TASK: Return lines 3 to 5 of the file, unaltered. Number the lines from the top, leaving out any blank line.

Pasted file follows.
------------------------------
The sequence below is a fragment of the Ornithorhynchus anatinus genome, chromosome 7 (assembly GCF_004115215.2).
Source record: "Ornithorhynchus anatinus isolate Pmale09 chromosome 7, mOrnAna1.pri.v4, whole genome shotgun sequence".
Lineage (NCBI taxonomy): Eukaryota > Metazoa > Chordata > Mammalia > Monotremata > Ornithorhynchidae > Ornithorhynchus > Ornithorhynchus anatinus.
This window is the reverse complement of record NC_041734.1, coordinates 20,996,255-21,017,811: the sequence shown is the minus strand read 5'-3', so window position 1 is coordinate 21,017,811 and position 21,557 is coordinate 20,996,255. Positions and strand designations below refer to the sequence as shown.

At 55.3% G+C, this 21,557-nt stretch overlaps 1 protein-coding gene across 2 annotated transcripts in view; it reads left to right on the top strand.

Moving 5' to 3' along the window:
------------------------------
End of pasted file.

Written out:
Lineage (NCBI taxonomy): Eukaryota > Metazoa > Chordata > Mammalia > Monotremata > Ornithorhynchidae > Ornithorhynchus > Ornithorhynchus anatinus.
This window is the reverse complement of record NC_041734.1, coordinates 20,996,255-21,017,811: the sequence shown is the minus strand read 5'-3', so window position 1 is coordinate 21,017,811 and position 21,557 is coordinate 20,996,255. Positions and strand designations below refer to the sequence as shown.

At 55.3% G+C, this 21,557-nt stretch overlaps 1 protein-coding gene across 2 annotated transcripts in view; it reads left to right on the top strand.